Institutions of higher learning have been reckoning with this for decades and the various student groups who have already taken practical steps to further this conversation have gone largely ignored. For example, the Williams Black Student Union (BSU), has been hosting all-campus Town Halls for years. This year, the BSU’s Town Hall brought students together to voice their concerns about the state of the College, and the “free speech” debate was brought to the floor. Student groups, primarily affinity groups, have furthered conversations about the future of higher learning in relation to diversity decades before the current “free speech” crusade began. The BSU among others has led the charge in creating solutions for these problems, and they are continuously publishing op-eds about current campus issues. These historic and present dialogues are entirely overlooked by framing this as a debate on “free speech,” further erasing and marginalizing the ideas and presence of Black members of the Williams community.

We also wish to decenter this faculty versus student narrative. The petition, though sponsored by several faculty members, has not garnered the support of all, or even a majority of the faculty body. Since the writing of the student petition, several dozen Williams faculty members have removed their names from the Chicago Statement, and the statement itself has been all but rendered defunct. Now, the faculty organizers, President Mandel and various other members of the Williams community are calling for open “dialogue” around the principles of our “educational environment,” centering the Chicago Statement without explicitly mentioning its name. As stated earlier, we contest the framing of this policy as one of “debate” or “dialogue.” Additionally, we point to the College aphorism, “death by committee,” and note the meager place of student voices on the committee and the ineffectual process through which they are appointed. Student appointments to President Mandel’s “ad hoc” committee are representative of the ineffectual and unjust process through which student voices are appointed. Though the administration deems College Council and the Minority Coalition the de jure voices of the student community, the fact of the matter is that both are concerned primarily with logistical tasks – of registering student organizations, events and budgetary distributions. To task these logistical bodies with the responsibility of filling the seats on the committee is to resort to the myopia of bureaucracy and is, ultimately, an act of bad faith.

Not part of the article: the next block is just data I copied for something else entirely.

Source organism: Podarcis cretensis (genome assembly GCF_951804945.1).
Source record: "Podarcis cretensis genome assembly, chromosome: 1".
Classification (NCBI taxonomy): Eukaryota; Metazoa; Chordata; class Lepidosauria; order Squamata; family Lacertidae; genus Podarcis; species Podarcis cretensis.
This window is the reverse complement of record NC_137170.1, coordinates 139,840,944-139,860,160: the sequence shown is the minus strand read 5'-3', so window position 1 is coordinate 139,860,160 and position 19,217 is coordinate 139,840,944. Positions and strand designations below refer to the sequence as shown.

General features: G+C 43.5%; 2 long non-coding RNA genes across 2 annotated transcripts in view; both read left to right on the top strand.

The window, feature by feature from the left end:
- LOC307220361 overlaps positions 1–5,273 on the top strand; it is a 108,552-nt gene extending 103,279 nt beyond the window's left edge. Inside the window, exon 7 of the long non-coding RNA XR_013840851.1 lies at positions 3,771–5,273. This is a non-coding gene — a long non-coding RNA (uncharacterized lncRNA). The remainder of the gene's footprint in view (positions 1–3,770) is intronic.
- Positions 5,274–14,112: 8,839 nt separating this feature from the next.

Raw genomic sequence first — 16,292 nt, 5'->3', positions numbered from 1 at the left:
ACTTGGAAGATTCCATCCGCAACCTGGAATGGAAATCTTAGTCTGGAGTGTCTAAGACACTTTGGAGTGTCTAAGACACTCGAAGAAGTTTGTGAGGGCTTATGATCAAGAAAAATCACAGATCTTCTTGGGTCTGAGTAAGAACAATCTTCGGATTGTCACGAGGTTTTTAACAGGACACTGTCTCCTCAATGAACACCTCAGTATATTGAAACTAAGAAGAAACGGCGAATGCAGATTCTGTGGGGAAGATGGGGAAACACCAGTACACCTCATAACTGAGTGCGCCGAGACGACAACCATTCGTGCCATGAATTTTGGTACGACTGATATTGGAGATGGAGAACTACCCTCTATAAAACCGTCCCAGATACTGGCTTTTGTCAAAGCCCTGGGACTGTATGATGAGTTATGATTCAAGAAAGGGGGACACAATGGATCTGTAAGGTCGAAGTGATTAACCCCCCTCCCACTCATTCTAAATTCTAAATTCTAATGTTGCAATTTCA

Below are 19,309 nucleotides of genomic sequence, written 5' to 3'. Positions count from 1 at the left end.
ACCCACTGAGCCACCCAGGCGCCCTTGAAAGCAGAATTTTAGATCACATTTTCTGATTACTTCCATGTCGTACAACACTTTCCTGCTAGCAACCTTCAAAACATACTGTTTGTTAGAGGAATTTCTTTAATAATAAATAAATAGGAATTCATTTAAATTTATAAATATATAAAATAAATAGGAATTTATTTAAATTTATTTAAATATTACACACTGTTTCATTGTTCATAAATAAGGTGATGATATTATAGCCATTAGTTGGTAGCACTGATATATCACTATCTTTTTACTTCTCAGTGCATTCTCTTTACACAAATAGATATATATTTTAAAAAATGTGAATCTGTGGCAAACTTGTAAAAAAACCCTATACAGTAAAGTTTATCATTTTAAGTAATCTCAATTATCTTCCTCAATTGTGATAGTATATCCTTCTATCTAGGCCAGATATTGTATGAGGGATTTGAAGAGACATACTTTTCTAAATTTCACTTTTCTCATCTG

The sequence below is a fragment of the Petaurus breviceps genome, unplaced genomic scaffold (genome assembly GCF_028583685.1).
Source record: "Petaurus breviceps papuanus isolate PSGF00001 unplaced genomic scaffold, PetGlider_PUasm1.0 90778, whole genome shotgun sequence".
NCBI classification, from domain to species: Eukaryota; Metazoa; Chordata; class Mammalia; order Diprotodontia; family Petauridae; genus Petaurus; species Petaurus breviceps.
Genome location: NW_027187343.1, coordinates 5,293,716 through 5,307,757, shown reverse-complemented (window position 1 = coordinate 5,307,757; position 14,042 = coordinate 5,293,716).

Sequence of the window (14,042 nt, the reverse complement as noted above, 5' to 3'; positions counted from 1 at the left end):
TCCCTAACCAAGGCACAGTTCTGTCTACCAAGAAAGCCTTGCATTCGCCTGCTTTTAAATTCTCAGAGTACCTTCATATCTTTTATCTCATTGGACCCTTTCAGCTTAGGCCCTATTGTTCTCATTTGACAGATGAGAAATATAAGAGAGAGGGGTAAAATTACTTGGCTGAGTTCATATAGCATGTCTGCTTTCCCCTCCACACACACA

We do not need yet another committee to investigate how our educational environment can be made more “open and inclusive.” Again, we ask: open, and inclusive for whom? Instead, we challenge the Williams community to consider, together, the fundamental anxieties of “diversity” which underwrite the contemporary discourse of “free speech.” How might we offer forms of redress or protection to those institutionally, historically and currently imperiled bodies-in-question? We can and must make way for alternatives. Until then, all efforts at “dialogue” are but a ruse.

Beyond this statement, we have chosen to not comment on our next steps as we are focusing on building coalition and self-care.

This op-ed was written by the members of Coalition Against Racist Education Now. Liliana Bierer ’19, Audrey Koh ’21, Isabel Peña ’19, Isaiah Blake ’21, Carlos Cabrera-Lomelí ’20, Suiyi Tang ’20, Annalee Tai ’21 and Rocky Douglas ’19 contributed.